Million-Dollar Farms in the New Century
AbstractMillion-dollar farms—those with annual sales of at least $1 million—accounted for about half of U.S. farm sales in 2002, up from a fourth in 1982 (with sales measured in constant 2002 dollars). By 2006, million-dollar farms, accounting for 2 percent of all U.S. farms, dominated U.S. production of high-value crops, milk, hogs, poultry, and beef. The shift to million-dollar farms is likely to continue because they tend to be more profitable than smaller farms, giving them a competitive advantage. Most million-dollar farms (84 percent) are family farms, that is, the farm operator and relatives of the operator own the business. The million-dollar farms organized as nonfamily corporations tend to have no more than 10 stockholders.
Download InfoIf you experience problems downloading a file, check if you have the proper application to view it first. In case of further problems read the IDEAS help page. Note that these files are not on the IDEAS site. Please be patient as the files may be large.
Bibliographic InfoPaper provided by United States Department of Agriculture, Economic Research Service in its series Economic Information Bulletin with number 58623.
Date of creation: Dec 2008
Date of revision:
Contact details of provider:
Postal: 1400 Independence Ave.,SW, Mail Stop 1800, Washington, DC 20250-1800
Web page: http://www.ers.usda.gov/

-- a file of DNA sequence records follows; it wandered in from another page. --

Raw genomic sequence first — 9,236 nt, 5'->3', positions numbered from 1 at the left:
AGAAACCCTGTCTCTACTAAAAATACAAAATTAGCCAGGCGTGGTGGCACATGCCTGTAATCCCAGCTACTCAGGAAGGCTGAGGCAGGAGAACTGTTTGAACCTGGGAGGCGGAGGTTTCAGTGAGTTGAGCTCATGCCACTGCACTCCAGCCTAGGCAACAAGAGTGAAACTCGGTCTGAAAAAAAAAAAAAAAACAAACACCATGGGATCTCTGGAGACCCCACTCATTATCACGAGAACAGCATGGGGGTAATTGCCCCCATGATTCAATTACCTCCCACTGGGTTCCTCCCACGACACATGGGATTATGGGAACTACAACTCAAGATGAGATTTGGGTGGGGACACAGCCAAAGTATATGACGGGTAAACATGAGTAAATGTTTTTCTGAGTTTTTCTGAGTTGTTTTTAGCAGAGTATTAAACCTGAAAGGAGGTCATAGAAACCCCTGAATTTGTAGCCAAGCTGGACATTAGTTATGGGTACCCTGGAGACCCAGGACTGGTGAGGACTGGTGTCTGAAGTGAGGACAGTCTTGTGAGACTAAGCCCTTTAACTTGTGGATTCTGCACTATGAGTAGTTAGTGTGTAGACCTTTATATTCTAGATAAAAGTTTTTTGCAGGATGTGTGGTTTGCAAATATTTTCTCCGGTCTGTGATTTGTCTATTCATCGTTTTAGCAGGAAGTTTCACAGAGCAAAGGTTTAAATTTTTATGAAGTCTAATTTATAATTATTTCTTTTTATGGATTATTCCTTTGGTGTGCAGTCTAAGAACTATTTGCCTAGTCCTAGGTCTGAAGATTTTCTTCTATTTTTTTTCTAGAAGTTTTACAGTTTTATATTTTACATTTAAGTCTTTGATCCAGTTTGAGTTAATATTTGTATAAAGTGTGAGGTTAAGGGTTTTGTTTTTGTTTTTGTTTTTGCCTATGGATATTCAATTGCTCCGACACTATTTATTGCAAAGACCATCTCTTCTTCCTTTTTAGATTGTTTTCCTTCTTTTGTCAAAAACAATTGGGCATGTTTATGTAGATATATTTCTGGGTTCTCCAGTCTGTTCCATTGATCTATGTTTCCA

More information through EDIRC
Contracting; family farms; farm businesses; farm financial performance; farm-operator household income; farm operators; farm structure; farm type; million-dollar farms; Farm Management;
You can help add them by filling out this form.
CitEc Project, subscribe to its RSS feed for this item.
- MacDonald, James M., 2011. "Why Are Farms Getting Larger? The Case Of The U.S," 51st Annual Conference, Halle, Germany, September 28-30, 2011 115361, German Association of Agricultural Economists (GEWISOLA).
- Moreno-Pérez, Olga M. & Arnalte-Alegre, Eladio & Ortiz-Miranda, Dionisio, 2011. "Breaking down the growth of family farms: A case study of an intensive Mediterranean agriculture," Agricultural Systems, Elsevier, vol. 104(6), pages 500-511, July.
For technical questions regarding this item, or to correct its authors, title, abstract, bibliographic or download information, contact: (AgEcon Search).
If you have authored this item and are not yet registered with RePEc, we encourage you to do it here. This allows to link your profile to this item. It also allows you to accept potential citations to this item that we are uncertain about.
If references are entirely missing, you can add them using this form.
If the full references list an item that is present in RePEc, but the system did not link to it, you can help with this form.
If you know of missing items citing this one, you can help us creating those links by adding the relevant references in the same way as above, for each refering item. If you are a registered author of this item, you may also want to check the "citations" tab in your profile, as there may be some citations waiting for confirmation.
Please note that corrections may take a couple of weeks to filter through the various RePEc services.